USA - Weather threatens the entire soybean carryout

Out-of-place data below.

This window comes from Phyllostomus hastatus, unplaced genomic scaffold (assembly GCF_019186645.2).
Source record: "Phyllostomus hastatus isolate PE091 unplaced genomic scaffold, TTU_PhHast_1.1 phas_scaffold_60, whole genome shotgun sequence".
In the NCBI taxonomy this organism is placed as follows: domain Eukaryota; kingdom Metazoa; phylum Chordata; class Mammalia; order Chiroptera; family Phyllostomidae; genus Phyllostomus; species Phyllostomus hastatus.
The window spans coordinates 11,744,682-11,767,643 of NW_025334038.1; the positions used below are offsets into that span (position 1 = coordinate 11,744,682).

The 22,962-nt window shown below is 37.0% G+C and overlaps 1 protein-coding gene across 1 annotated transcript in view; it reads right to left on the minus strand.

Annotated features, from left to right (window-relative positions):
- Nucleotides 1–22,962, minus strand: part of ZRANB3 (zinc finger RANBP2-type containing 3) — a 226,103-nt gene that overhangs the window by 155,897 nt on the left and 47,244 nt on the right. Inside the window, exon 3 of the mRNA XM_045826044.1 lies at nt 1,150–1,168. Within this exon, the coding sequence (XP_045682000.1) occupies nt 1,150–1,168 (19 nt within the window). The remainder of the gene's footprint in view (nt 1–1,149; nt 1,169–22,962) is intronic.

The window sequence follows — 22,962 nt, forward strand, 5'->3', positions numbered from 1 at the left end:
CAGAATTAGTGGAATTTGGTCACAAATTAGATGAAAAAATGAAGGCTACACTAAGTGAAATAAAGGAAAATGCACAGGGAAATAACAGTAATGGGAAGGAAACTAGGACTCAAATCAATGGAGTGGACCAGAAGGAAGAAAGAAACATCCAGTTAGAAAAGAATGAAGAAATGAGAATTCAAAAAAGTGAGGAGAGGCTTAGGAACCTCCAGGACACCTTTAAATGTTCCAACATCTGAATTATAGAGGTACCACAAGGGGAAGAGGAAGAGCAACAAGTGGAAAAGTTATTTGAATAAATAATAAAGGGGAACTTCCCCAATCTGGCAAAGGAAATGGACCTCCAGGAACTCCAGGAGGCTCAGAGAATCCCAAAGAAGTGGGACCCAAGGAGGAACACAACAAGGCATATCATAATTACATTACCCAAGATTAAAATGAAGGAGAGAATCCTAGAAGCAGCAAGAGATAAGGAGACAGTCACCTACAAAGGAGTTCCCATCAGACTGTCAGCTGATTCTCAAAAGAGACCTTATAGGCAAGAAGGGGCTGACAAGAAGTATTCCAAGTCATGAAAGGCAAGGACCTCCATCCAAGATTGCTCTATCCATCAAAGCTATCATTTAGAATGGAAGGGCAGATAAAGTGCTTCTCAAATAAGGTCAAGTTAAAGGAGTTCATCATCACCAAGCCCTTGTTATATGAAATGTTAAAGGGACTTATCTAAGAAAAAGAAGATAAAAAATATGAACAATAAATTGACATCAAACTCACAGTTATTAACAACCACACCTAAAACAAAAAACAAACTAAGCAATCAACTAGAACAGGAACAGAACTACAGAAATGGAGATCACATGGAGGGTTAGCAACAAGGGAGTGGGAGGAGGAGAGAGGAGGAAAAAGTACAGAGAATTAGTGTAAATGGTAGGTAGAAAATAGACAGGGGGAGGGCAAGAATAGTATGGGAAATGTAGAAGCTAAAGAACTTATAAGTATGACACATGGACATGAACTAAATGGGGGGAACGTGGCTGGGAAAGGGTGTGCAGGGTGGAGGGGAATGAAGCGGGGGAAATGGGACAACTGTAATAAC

The “Dome of Doom” lives on. This the high pressure system is centered in the Corn Belt and has been for well over a week. The forecast today has surged back to warmer and drier in the 14-day forecast, and it’s quite obvious the Dome has not subsided at all. In fact, it’s established itself smack dab in the middle of the Corn Belt, and is spinning rainfall off it (in other words, out of the Corn Belt) and into the west, east, and south instead). That will provide a great challenge to soybeans; essentially, the U.S. soybean yield is for the next five weeks at risk of significant yield loss. Yesterday, the weekly crop progress revealed a rapidly declining soybean crop, with a 2% decline in the G/E category (to 58%) and a 0.29 bu/acre decline in yield potential (-27 mb) to 49.14 bushels in the Pro Ag proprietary yield model. With 155 million bushels projected ending stocks and current yields between 0.7 bu. and 1.7 bu./acre too high (1.7 bu. would eliminate our entire projected carryout), this is an extremely bullish development. To lose an additional 27 million bushels a week for the next five weeks would imply a run to $16, and eventually $18 soybeans. The forecast is for more of the same weather (hot/dry) for the next two weeks. So, it’s not just possible, but likely we will lose 50 mb of soy production the next two weeks, if the forecast is correct. Note our soil moisture is also rapidly declining, with topsoil down 5% this week and subsoil down 2% – the cushion against drought is evaporating fast!  The key: Will drought last another three to five weeks or even longer? Or, will the weather pattern change? For reference, the weather pattern has been nearly constant all summer – hot and dry in the northwest Corn Belt, cool and wet everywhere else. Now the hot/dry forecast is centered in the middle of the Corn Belt. Corn is not nearly as much at risk as soybeans the next five weeks (mostly August). Corn silking is currently 79% (6% ahead of normal), and 18% is in the dough stage (1% ahead of normal).  So, 18% of the corn cannot be hurt by weather today and going forward. The same cannot be said of soybeans. In fact, double-cropped soybeans have virtually all the risk left for yield potential as they are mostly planted in late June/July. Corn yields can be affected, as evidenced by the 1% decline in G/E ratings last week to 64% rated G/E, with the Pro Ag yield dropped 0.8 bu/acre to 177.9 bushels (1.6 bu. below USDA). We lost about 72 mb of production last week, but it will be affected less each week going forward so the max production loss now might be 3 to 5 bu./acre (about 270 mb to 450 mb). That will not eliminate the ending stocks currently projected, but it would cut it as much as one-third. So while the yield loss potential is bullish for the corn market, it’s not as bullish as soybeans. No question, current forecasts/supply conditions are the most bullish for soybeans of the year. Perhaps that means we are close to a market top? In the weekly seminar Saturday morning (link below), we outlined some great reasons why current corn/soys chart patterns do not look like typical market tops. But perhaps it is coming shortly? We note that HRS wheat and barley continue their rapid decline to the worst conditions in U.S. history. HRS dropped 2% to only 9% G/E rating compared with 70% last year; this is a disaster of historic proportions!! Barley conditions declined an astounding 5% to 22% rated G/E (vs. 80% last year). Harvest is beginning, but it won’t take long since a lot has already been harvested in the form of baled hay as the crop was a complete failure in many Western areas. With 25% to 75% of normal yields expected in the East, it won’t take long to harvest that, either. But while it’s being harvested, since HRS wheat producers have the highest price in seven to eight years, it’s likely a lot will be sold off the combine (and may pressure prices for the few weeks it takes to complete harvest). We note that even sorghum conditions declined 2% (to 66%) last week as there was little rain anywhere in the U.S. production area. But most Southern U.S. crops (like sorghum) are rated pretty high yet as the summer has been perfect in Southern areas to date (and record yields are possible there). Winter wheat is 84% harvested, 3% ahead of normal, and winter wheat largely escaped the drought impacts in 2021. However, lingering drought into fall 2021 could impact 2022 crop prospects as well. So, the next five weeks will be very interesting. What will the weather bring? Will we lower soybean yields another bushel or more, and wipe out our entire carryout currently projected? Or, will rain (which currently isn’t in the forecast) rescue the crop? It’s time to place your bets, as the roulette wheel of summer weather is still spinning! Source -